The Evolution of AI – From Science Fiction to Everyday Use

By Arun Shastry, Vice President, Data Analytics, Berkshire Hathaway Homestate Companies

AI is everywhere these days. I mean everywhere – your phone, your car, your bank, your games, your streaming service, your doctor, heck, even your fridge is using some form of AI to understand your behavior and your needs to customize services for you. How did this technology go from science fiction or niche applications not too long ago to everyday use in such a short time? Did our needs change? Actually, the needs have always been there but what it took was a systematic development in the infrastructure and a supportive environment to enable AI to go mainstream. Let’s review the evolution of AI and see where this amazing technology is headed in the future.

In the early 1900’s when automobiles first came out, adoption was limited to the affluent and the first generation cars didn’t go too fast nor too far. But over time, as prices dropped and with paved roads, gas stations, services, and multi-lane highways, cars quickly became the de facto transportation method for the masses. AI’s rise to success is somewhat similar. Let’s explore and see the similarities in these two innovations that changed (and continue to change) human life.

First came cloud computing, which made it easy to access unlimited computing and storage resources quickly and inexpensively. AI needs massive computing resources to scale in production. Fast storage is just as essential in supporting AI models to access large volumes of data to train and test in a reasonable amount of time. Cost optimized cloud environments enabled AI innovation to reach new limits everyday with new applications in real time. This is equivalent to paved roads in our automobile example.

Then came open source technologies – algorithms, datasets, platforms, programming languages, and frameworks. Some of the largest companies with deep pockets, such as Intel, Google, etc. are promoting and contributing to the open source community. A recent study shows that 48% of enterprises currently use open source technology for AI/ML, and that number will likely rise to 65% by 2023. Open source technologies are like the gas stations in our automobile example – they literally fueled the escalation of AI adoption to new levels. One could argue that open source technologies have been around much longer than cloud technologies and you would be right. But I believe that the cloud made open source technologies more popular and increased their growth (or the other way around?).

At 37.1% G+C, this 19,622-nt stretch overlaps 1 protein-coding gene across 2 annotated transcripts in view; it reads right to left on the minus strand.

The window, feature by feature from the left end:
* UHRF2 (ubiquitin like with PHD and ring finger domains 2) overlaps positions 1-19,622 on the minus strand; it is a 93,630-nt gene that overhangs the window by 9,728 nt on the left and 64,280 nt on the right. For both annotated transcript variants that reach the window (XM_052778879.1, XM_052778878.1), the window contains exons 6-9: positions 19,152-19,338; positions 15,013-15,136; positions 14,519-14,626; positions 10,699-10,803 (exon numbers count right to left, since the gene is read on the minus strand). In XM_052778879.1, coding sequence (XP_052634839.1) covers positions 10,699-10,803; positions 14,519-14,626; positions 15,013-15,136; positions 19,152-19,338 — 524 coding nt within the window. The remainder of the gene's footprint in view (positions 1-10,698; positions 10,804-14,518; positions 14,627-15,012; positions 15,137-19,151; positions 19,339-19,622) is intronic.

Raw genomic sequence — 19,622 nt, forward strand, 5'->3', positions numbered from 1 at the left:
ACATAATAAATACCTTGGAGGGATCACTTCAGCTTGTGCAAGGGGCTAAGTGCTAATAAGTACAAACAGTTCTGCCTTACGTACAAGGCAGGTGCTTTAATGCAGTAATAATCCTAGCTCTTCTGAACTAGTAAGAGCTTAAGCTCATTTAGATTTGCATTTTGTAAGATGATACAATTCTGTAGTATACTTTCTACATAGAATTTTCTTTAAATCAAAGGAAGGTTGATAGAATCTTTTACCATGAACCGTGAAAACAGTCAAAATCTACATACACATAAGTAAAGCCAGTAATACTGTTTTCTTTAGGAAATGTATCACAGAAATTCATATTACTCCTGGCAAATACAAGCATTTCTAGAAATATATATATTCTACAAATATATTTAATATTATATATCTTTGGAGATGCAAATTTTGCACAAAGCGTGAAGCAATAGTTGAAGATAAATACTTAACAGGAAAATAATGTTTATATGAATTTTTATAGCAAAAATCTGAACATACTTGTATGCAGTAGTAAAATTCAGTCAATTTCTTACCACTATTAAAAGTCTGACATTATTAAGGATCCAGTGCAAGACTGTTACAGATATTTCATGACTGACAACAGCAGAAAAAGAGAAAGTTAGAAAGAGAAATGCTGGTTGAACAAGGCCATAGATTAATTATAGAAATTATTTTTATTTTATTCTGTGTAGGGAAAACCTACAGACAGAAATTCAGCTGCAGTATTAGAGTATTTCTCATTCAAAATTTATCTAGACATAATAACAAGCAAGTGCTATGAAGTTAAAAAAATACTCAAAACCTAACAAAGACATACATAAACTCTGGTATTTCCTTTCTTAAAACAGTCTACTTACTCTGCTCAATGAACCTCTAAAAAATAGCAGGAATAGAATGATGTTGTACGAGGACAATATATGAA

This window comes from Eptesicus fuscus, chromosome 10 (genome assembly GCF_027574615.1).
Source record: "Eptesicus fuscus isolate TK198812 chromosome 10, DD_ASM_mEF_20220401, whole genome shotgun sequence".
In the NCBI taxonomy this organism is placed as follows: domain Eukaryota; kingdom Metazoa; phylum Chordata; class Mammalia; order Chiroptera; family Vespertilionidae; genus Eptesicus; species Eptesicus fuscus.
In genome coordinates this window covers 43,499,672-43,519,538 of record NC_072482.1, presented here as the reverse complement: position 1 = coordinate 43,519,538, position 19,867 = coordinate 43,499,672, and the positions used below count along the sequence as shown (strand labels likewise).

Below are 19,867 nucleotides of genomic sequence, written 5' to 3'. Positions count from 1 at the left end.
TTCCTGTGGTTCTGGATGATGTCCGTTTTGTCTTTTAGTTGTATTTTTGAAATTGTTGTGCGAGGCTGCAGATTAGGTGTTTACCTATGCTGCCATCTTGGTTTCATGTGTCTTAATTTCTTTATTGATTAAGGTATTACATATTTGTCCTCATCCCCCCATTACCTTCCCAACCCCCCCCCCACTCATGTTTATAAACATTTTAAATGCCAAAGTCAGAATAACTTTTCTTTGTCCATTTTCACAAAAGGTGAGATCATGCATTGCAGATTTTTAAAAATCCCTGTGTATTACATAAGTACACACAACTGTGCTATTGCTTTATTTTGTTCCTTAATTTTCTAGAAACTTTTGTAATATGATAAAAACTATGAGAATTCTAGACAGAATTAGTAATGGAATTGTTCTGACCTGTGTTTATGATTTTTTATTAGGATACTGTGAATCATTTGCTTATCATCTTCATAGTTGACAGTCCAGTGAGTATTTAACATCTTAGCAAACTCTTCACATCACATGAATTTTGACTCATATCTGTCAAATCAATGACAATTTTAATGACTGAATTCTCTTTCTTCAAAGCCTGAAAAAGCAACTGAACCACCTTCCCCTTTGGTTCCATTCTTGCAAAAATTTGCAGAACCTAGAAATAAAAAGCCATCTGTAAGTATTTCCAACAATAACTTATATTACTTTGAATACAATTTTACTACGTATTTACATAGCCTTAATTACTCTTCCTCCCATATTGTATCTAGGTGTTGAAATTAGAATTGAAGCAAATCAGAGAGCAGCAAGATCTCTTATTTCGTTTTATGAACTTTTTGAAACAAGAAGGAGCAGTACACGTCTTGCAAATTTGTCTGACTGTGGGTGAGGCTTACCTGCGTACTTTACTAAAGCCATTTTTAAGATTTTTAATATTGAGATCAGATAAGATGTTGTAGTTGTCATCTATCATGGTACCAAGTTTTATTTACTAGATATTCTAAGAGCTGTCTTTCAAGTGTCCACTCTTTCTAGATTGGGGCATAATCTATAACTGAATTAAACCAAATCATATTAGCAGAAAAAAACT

We cannot ignore the impact of education and talent on the rise of AI. Many of us may have taken an AI course in our undergrad years as an elective; today, you can major in AI at many reputable universities across the globe. Recent graduates are entering the workforce fully equipped to build robust, large scale AI applications and that’s propelled the sea change in the current business environment. Companies are able to deliver AI-enabled applications in record time to meet the needs in creative and unique ways, due in large part to their talented teams. This recent report from Stanford shows the impressive growth and trends in AI education across the world. I would equate this trend to the availability of services in our automobile example.

Fig 1. Total funding of AI startups worldwide 2014-21 (source: Statista)

Lastly, I believe Covid put AI and ML adoption on a fast track. Remote work forced companies to automate workflows that were once handled by humans. Customer behavior changed with pressure on companies of all sizes to emphasize their digital capabilities. Consumers also became cost-conscious, which further pushed companies toward automation. Enter AI. Not only did AI help companies to automate, but it also enabled them to observe and learn behaviors and better cater to consumer needs using AI models. As people across the globe have started taking a deeper look at their lives and what’s important to them, mass resignations only added more fuel to digital transformation and the rapid growth of AI. This, in my opinion, is akin to the multi-lane highways in our automobile example.

Science Fiction

It took decades for cars to become ubiquitous. I think we’re just getting started with AI evolution and the best is yet to come. Applications in healthcare, retail, entertainment, and financial services will likely explode in the next 3-5 years. Jobs requiring some sort of AI or ML skills are expected to increase to 71% in the next 5 years. With this kind of growth, it’s imperative for all of us to enforce the ethical use of AI technologies. While I’m not worried that AI and ML will replace humans anytime in the near future (phew!), I do believe rapid growth in this area will pose new challenges and problems. One of the questions I get a lot is how do we ensure the AI models are not biased? Or how do we remove subconscious biases that a normal human may succumb to? The Harvard Gazette published a thought-provoking article on this topic in 2020, and it’s even more relevant today as AI proliferation continues in our daily lives. Expect to see more legislation and governance to tame AI offenders.

In summary, I think AI has improved human life in more ways than any other innovation and will continue to dominate the dialogue for years to come. We’re fortunate to witness what I believe will be one of the major game changers of this century.